HBO dealt with the Triangle fire — a 1911 tragedy that claimed the lives of 146 young women and teenage girls, caught in a high-rise factory that went up in flames — in its earlier documentary on the garment industry, "Schmatta: Rags to Riches to Rags."
Now the channel revisits that part of the story in "Triangle: Remembering the Fire," a 40-some-odd minute project from the same filmmakers — Marc Levin and Daphne Pinkerson — that premieres on March 21. (PBS' "American Experience" aired its own take earlier this month.)
Although the question of the horrifying conditions that workers faced in the early 20th century — before organized labor fought for higher standards and protections — seems especially relevant right now, HBO's interest in the material is more than just academic. Celia Gitlin, a 17-year-old Russian immigrant who perished in the fire, is the great aunt of the channel's documentary guru, Sheila Nevins.
Given the clout that she wields within the documentary community, Nevins' interest in labor issues, economic disparity, workplace conditions and the environment — as evidenced by themes in documentaries that HBO has championed — provides perhaps the strongest media foothold that labor has going for it at this tenuous moment. "Schmatta," notably, chronicled the exodus of garment-industry jobs to cheaper locales, including Bangladesh, where another sweatshop fire with eerie parallels to the Triangle disaster occurred.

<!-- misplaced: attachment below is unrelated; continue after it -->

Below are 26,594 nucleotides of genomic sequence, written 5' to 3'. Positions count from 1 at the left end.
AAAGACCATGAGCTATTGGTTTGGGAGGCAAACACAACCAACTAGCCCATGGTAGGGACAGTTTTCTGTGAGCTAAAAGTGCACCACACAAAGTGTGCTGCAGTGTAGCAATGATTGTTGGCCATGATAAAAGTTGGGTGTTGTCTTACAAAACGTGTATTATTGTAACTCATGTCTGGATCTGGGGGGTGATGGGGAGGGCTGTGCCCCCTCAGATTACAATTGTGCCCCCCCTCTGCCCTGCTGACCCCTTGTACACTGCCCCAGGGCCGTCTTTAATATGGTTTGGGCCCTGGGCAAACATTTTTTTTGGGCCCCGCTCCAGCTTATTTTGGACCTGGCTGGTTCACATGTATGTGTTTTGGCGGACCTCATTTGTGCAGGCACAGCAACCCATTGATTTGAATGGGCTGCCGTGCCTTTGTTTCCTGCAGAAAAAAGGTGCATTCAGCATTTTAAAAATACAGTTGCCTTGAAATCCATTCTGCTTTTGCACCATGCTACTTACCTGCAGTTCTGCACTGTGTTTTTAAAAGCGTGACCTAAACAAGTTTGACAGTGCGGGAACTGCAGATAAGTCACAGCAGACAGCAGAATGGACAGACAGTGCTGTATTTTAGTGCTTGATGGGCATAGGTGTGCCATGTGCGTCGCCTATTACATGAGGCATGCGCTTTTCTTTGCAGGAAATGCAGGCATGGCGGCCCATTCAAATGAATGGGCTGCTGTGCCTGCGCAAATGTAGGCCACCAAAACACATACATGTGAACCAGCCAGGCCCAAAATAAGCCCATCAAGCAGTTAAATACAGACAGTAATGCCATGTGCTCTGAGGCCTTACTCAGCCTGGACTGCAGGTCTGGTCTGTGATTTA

By contrast, "Triangle" is more personal than that and seeks to give those who died a dignified memorial — but still makes a strong advocacy case that resonates beyond what happened a century ago.
“People forget the Triangle fire at their peril," Adelphi University historian Leigh Benin says in the film. "If people want to know what deregulated industry would look like, look at the bodies on the sidewalk outside the Triangle building."
Subtle? No. Effective? Definitely.